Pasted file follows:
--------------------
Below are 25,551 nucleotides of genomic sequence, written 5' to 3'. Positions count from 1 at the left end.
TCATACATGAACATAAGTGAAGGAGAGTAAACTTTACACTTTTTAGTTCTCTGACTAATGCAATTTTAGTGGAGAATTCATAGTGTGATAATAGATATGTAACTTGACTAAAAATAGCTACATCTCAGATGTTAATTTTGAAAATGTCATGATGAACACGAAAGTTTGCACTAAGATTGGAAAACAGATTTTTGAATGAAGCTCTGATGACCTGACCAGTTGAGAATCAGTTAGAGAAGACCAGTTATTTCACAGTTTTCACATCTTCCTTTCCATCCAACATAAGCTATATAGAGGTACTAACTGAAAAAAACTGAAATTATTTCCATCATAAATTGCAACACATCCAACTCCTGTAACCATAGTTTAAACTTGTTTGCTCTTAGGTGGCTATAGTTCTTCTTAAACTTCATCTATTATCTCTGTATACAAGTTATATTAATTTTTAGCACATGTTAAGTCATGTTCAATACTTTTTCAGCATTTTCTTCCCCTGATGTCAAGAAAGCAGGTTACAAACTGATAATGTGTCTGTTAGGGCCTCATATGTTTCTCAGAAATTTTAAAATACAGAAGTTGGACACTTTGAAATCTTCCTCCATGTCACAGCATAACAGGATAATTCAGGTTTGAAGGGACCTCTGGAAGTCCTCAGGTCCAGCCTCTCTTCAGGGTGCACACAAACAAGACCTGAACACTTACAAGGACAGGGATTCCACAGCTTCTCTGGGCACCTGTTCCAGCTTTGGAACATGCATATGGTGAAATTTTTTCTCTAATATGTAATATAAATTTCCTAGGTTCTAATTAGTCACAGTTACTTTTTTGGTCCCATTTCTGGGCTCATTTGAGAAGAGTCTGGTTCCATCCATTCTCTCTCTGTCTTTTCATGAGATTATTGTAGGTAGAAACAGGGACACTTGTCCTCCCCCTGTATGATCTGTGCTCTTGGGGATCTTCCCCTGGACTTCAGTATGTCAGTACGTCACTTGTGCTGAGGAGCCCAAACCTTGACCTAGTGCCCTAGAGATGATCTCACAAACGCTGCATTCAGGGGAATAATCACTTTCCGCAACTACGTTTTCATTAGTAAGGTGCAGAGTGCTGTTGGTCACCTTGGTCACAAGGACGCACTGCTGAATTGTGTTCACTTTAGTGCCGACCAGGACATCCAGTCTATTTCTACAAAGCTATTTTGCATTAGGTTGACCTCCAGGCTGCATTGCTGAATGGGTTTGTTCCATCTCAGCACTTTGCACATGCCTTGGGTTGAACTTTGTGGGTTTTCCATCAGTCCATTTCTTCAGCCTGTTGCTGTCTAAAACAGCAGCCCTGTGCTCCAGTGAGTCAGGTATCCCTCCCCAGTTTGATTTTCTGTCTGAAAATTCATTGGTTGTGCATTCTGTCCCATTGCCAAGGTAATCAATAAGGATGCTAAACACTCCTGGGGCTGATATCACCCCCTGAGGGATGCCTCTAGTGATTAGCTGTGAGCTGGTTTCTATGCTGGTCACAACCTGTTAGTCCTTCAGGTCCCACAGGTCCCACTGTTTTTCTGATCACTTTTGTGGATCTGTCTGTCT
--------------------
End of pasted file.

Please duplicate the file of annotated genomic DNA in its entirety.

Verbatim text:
Below are 25,551 nucleotides of genomic sequence, written 5' to 3'. Positions count from 1 at the left end.
TCATACATGAACATAAGTGAAGGAGAGTAAACTTTACACTTTTTAGTTCTCTGACTAATGCAATTTTAGTGGAGAATTCATAGTGTGATAATAGATATGTAACTTGACTAAAAATAGCTACATCTCAGATGTTAATTTTGAAAATGTCATGATGAACACGAAAGTTTGCACTAAGATTGGAAAACAGATTTTTGAATGAAGCTCTGATGACCTGACCAGTTGAGAATCAGTTAGAGAAGACCAGTTATTTCACAGTTTTCACATCTTCCTTTCCATCCAACATAAGCTATATAGAGGTACTAACTGAAAAAAACTGAAATTATTTCCATCATAAATTGCAACACATCCAACTCCTGTAACCATAGTTTAAACTTGTTTGCTCTTAGGTGGCTATAGTTCTTCTTAAACTTCATCTATTATCTCTGTATACAAGTTATATTAATTTTTAGCACATGTTAAGTCATGTTCAATACTTTTTCAGCATTTTCTTCCCCTGATGTCAAGAAAGCAGGTTACAAACTGATAATGTGTCTGTTAGGGCCTCATATGTTTCTCAGAAATTTTAAAATACAGAAGTTGGACACTTTGAAATCTTCCTCCATGTCACAGCATAACAGGATAATTCAGGTTTGAAGGGACCTCTGGAAGTCCTCAGGTCCAGCCTCTCTTCAGGGTGCACACAAACAAGACCTGAACACTTACAAGGACAGGGATTCCACAGCTTCTCTGGGCACCTGTTCCAGCTTTGGAACATGCATATGGTGAAATTTTTTCTCTAATATGTAATATAAATTTCCTAGGTTCTAATTAGTCACAGTTACTTTTTTGGTCCCATTTCTGGGCTCATTTGAGAAGAGTCTGGTTCCATCCATTCTCTCTCTGTCTTTTCATGAGATTATTGTAGGTAGAAACAGGGACACTTGTCCTCCCCCTGTATGATCTGTGCTCTTGGGGATCTTCCCCTGGACTTCAGTATGTCAGTACGTCACTTGTGCTGAGGAGCCCAAACCTTGACCTAGTGCCCTAGAGATGATCTCACAAACGCTGCATTCAGGGGAATAATCACTTTCCGCAACTACGTTTTCATTAGTAAGGTGCAGAGTGCTGTTGGTCACCTTGGTCACAAGGACGCACTGCTGAATTGTGTTCACTTTAGTGCCGACCAGGACATCCAGTCTATTTCTACAAAGCTATTTTGCATTAGGTTGACCTCCAGGCTGCATTGCTGAATGGGTTTGTTCCATCTCAGCACTTTGCACATGCCTTGGGTTGAACTTTGTGGGTTTTCCATCAGTCCATTTCTTCAGCCTGTTGCTGTCTAAAACAGCAGCCCTGTGCTCCAGTGAGTCAGGTATCCCTCCCCAGTTTGATTTTCTGTCTGAAAATTCATTGGTTGTGCATTCTGTCCCATTGCCAAGGTAATCAATAAGGATGCTAAACACTCCTGGGGCTGATATCACCCCCTGAGGGATGCCTCTAGTGATTAGCTGTGAGCTGGTTTCTATGCTGGTCACAACCTGTTAGTCCTTCAGGTCCCACAGGTCCCACTGTTTTTCTGATCACTTTTGTGGATCTGTCTGTCT